What If You Could Buy 100% Of Apple?

| About: Apple Inc. (AAPL)


I don't know if Apple is "grossly mispriced."

Turnover rate/cycle of buying a new iPhone is the only main concern for me.

Concluding thoughts and why Apple has an overweight position in my portfolio.

Click to enlarge

My investment strategy normally is to find an informational edge on smaller and less followed stocks. Apple (NASDAQ:AAPL) is neither of these and probably never will be, but there is a reason why I like the investment. It is hard to say if Apple is grossly mispriced, as fellow SA author Erik Bergseng put it, with the number of investors looking at the company. Could the market be so wrong? It is one of the most heavily-followed stocks, and would be very difficult to take advantage of information that is regularly available to all investors. I still see profits to be made with limited risk.

So why do I like Apple?

I believe a lot of bearish investors are looking at the company the wrong way. Sometimes when I look at large-cap companies I think to myself, "Would I want to own 100% of this company if I could at the current market capitalization?" The answer for me is yes on Apple.

Apple currently has an enterprise value less investments of $440 billion and is generating $63 billion a year in free cash flow. This is good for a FCF yield of 14%. Why wouldn't any investor want to buy the whole company at that current cash flow yield? What is the difference if you only own a small portion of the company? Yes, if you owned 100% of the company you could steer it in the direction you wanted it to go in, but other than that I don't see a compelling argument. Even if there was a 10% decline in FCF in the next two years the company would still be generating $56.7 billion or 12.8% FCF yield at a $440 billion value. These are great FCF yields for any business owner, so why not start looking at it in this prospective.

The law of large numbers has finally caught up with Apple. Growth has slowed and is the reason for the mispricing. Psychologically, investors are still in the mindset that Apple is a growth stock. To see any large growth in iPhone sales will be very difficult, but we do have a business that appears sustainable and generates outsized cash flows at current prices. Any wholly-owned business that generates 10% or greater yields would be snatched up quickly at an attractive price.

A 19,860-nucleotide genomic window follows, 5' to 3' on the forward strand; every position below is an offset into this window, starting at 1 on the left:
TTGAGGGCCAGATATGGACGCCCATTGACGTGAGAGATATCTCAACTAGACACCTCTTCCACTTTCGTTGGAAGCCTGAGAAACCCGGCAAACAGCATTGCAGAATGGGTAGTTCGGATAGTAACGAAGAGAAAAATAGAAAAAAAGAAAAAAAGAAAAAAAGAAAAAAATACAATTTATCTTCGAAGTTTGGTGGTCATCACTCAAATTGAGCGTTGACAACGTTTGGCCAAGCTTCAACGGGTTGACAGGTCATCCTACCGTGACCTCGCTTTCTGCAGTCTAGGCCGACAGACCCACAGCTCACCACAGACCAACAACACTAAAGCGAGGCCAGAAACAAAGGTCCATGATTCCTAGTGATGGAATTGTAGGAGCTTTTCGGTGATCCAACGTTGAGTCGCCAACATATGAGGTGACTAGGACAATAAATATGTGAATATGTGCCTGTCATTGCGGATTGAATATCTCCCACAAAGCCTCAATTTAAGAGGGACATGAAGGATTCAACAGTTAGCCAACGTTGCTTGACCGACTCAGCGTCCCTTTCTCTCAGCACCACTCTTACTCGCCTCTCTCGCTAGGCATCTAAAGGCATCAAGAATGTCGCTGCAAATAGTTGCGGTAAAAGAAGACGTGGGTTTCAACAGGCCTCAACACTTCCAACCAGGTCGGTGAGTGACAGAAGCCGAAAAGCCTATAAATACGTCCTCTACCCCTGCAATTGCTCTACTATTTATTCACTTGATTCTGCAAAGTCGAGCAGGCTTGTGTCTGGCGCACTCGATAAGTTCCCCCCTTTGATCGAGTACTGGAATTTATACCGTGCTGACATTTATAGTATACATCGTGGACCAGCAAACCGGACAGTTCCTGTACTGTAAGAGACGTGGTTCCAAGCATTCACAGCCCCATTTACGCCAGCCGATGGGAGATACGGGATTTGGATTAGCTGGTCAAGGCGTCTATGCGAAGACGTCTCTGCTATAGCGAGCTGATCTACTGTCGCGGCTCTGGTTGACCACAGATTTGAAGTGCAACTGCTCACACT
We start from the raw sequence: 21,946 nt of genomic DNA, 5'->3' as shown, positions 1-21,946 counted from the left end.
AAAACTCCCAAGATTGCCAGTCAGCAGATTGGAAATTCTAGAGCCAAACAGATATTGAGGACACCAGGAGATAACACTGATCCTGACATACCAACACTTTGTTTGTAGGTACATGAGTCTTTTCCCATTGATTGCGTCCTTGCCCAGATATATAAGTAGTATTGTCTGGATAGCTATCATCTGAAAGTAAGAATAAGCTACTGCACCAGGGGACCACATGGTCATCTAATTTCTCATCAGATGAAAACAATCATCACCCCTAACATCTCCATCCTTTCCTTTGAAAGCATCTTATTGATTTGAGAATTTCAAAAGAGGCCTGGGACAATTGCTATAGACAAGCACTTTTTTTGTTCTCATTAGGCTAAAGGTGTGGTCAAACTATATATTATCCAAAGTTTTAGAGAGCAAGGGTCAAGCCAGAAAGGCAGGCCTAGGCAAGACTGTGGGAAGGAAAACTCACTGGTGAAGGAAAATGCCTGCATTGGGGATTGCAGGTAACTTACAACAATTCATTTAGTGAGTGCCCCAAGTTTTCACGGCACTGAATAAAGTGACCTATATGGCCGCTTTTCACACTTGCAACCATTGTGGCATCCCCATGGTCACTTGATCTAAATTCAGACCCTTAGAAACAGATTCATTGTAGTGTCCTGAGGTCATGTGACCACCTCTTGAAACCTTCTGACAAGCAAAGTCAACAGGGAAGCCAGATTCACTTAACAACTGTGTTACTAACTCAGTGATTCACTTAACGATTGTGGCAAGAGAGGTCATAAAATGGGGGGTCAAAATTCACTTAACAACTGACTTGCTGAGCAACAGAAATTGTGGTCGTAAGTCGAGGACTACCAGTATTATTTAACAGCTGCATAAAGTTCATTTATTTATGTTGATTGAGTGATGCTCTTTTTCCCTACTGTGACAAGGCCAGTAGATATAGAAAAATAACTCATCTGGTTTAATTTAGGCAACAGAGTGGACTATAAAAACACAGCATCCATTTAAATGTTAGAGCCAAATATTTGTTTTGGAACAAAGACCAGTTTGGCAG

AAPL Free Cash Flow (<a href=


The main concern I have as an Apple investor is its turnover rate. What I mean by turnover rate is how quickly can Apple get costumers that already own an iPhone to buy a new one. I see Apple's ecosystem as a very sticky business, and it would be hard for consumers to switch once they have all their music, apps, and images/videos with Apple. So, I'm not worried much about costumers switching to another competitor.

The turnover rate is the most important now, especially after passing a billion active devices. It appears Apple would like consumers to buy a new iPhone every two years. The main way Apple completes this task is by sending out updated iOS versions that work great on the newest iPhones, but can run horribly on older phones because of less processing power and features. This is a good strategic move on Apple's part, because it brings customers back much more quickly than they would have if the iPhones were working smoothly for five-plus years.


I have an overweight position in my portfolio with Apple. Mostly because of the cash flow yield and the large amount of cash/investments currently on the balance sheet. Both of these protect the investment from downside risk. If turnover rates stay consistent with the two-year cycle, Apple could outperform the market in the near term. I only have a medium-term horizon on this investment because the technology sector is a highly competitive and ever-changing industry.

I hope to keep writing articles on stock spin-offs and deep value situations. Please follow me on Seeking Alpha if you like what you're reading and you will be notified when I publish new research.

Disclosure: I am/we are long AAPL.

I wrote this article myself, and it expresses my own opinions. I am not receiving compensation for it (other than from Seeking Alpha). I have no business relationship with any company whose stock is mentioned in this article.